H. Jacob Lager

The dramatic tale of “A True FBAR Criminal”

In FBAR, Foreign taxes, IRS regulations, Tax Crime on July 27, 2012 at 8:02 am

One question I often hear when explaining FBAR liability is, “Are they really going to come after me?”

It’s not an unreasonable question.  Oftentimes, the penalties for FBAR non-compliance can seem very severe, especially when dealing with a foreign client who may have recently become a U.S. taxpayer and unknowingly retained reportable accounts abroad.

This week, the U.S. Attorney’s Office for the Southern District of Florida issued a press release that provides an example of just who “they” are truly “going after.”

The presser announced yesterday’s sentencing of Miami Beach resident Luis A. Quintero for willful failure to file his FBARs.  So what was the sentence?  Roddy, tell him what he won!

  • Four months in federal prison;
  • Three years of supervised release;
  • 250 hours of community service; and
  • A $20,000 criminal fine.

But wait!  There’s more!

Is that 27.5% OVDP penalty looking more attractive?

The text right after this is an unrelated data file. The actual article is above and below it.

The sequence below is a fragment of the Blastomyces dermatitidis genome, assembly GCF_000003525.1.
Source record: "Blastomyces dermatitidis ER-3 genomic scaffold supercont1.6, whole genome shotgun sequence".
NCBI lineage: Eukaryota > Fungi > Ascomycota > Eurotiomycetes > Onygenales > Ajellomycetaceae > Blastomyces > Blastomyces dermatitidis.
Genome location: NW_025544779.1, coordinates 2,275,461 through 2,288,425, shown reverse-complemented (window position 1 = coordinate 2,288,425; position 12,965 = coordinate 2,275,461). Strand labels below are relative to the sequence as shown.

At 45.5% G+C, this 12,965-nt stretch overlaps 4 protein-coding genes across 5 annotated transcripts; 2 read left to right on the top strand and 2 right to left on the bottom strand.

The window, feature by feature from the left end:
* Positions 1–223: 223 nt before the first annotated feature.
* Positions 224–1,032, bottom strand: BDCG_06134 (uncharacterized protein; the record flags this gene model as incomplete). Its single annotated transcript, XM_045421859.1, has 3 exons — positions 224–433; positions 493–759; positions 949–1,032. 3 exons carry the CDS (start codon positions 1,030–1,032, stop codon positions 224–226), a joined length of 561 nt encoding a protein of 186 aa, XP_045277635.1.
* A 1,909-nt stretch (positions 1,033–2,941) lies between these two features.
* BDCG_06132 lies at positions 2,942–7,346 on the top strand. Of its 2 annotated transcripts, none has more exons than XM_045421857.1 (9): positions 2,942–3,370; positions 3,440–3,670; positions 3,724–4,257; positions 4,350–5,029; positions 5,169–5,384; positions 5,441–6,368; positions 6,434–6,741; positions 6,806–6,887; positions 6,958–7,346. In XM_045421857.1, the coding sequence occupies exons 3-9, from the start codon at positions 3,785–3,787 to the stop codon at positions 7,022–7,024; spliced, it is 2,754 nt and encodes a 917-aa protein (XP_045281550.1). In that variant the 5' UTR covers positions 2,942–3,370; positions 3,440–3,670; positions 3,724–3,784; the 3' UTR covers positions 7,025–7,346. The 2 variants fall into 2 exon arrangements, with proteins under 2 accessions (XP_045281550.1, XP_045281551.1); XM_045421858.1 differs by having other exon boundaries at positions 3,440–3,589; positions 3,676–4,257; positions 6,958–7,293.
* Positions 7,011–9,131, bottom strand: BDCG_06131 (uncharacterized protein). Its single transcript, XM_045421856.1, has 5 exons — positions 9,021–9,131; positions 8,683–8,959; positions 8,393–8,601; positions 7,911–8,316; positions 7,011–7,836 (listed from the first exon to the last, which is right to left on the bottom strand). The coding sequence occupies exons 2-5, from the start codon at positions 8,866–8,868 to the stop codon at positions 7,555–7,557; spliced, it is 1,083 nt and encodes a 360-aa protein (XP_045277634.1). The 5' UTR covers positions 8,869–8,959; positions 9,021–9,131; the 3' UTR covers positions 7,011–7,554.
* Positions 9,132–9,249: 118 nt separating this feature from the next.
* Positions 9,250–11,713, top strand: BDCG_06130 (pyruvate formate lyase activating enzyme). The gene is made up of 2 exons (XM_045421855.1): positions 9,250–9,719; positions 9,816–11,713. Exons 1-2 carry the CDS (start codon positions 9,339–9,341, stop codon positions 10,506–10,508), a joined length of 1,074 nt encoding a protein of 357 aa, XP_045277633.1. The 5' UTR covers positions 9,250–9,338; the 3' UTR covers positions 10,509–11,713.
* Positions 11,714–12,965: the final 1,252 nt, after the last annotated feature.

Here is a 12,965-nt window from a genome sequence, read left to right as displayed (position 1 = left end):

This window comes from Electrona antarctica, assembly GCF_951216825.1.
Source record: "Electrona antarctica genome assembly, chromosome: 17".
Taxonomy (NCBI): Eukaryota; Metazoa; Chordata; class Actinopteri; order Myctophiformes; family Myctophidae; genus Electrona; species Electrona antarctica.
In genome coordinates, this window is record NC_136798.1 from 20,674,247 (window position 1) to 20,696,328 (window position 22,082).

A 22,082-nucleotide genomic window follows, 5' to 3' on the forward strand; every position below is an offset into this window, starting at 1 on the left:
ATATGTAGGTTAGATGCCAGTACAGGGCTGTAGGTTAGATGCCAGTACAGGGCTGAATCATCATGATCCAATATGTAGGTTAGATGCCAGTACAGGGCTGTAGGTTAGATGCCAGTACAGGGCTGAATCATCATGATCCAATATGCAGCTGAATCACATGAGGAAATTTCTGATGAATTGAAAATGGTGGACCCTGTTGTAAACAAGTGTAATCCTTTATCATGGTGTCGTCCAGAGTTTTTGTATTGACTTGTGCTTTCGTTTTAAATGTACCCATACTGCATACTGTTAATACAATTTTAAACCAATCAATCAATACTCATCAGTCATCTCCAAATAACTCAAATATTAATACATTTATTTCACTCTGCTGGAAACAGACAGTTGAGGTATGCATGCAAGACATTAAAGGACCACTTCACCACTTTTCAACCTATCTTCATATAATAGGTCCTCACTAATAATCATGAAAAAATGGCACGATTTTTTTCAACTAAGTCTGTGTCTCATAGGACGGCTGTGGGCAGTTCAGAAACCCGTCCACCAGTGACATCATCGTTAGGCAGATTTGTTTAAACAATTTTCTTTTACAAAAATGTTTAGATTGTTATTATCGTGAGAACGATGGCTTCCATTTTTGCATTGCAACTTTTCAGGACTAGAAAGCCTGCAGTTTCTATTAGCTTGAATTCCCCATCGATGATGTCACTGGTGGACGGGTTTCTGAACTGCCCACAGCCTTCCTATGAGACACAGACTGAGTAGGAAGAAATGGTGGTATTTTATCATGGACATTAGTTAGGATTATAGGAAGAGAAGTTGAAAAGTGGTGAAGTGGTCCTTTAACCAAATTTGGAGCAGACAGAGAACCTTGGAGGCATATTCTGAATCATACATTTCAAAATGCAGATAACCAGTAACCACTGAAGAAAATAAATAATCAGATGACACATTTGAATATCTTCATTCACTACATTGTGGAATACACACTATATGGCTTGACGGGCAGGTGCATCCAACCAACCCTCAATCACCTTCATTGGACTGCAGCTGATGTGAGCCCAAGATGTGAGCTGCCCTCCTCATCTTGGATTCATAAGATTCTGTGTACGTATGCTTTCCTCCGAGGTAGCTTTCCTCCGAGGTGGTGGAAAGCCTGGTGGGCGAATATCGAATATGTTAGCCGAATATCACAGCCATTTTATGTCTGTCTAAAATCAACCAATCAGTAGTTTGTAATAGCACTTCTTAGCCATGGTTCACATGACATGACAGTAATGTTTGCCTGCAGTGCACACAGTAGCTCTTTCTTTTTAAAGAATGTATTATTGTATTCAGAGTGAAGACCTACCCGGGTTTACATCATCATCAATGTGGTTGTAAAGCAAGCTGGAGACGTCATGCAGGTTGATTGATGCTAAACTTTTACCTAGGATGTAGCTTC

Before anyone panics, lets take a look at what Quintero actually did.  Court documents indicate that he formed two offshore corporations, which were then used to open certain Swiss UBS accounts, which housed (and hid) roughly $4 million.  Quintero then facilitated multiple transfers to and from the subject accounts.  Of course, none of that is necessarily illegal had he disclosed the accounts’ existence and their activities.

Which he didn’t.

The U.S. Attorney’s Office also noted that there was no question that Quintero knew that he was required to file an FBAR for the subject accounts.  In fact, Quintero had previously filed FBARs for other Mexican bank accounts to which he was attached.  That’s a bad fact if you’re trying to argue that your subsequent failure wasn’t “willful.”

The press release further indicates that the Quintero prosecution was a direct result of UBS’s 2009 agreement to cooperate with U.S. authorities in identifying suspected tax cheats.  If you have a U.S. client that is, or was, a Swiss UBS customer in the recent past, you may want to suggest a review of their reportable foreign accounts.

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  1. Looks like there are fewer and fewer places for tax criminals to hide. I wonder when/if the Cayman Islands will catch on…

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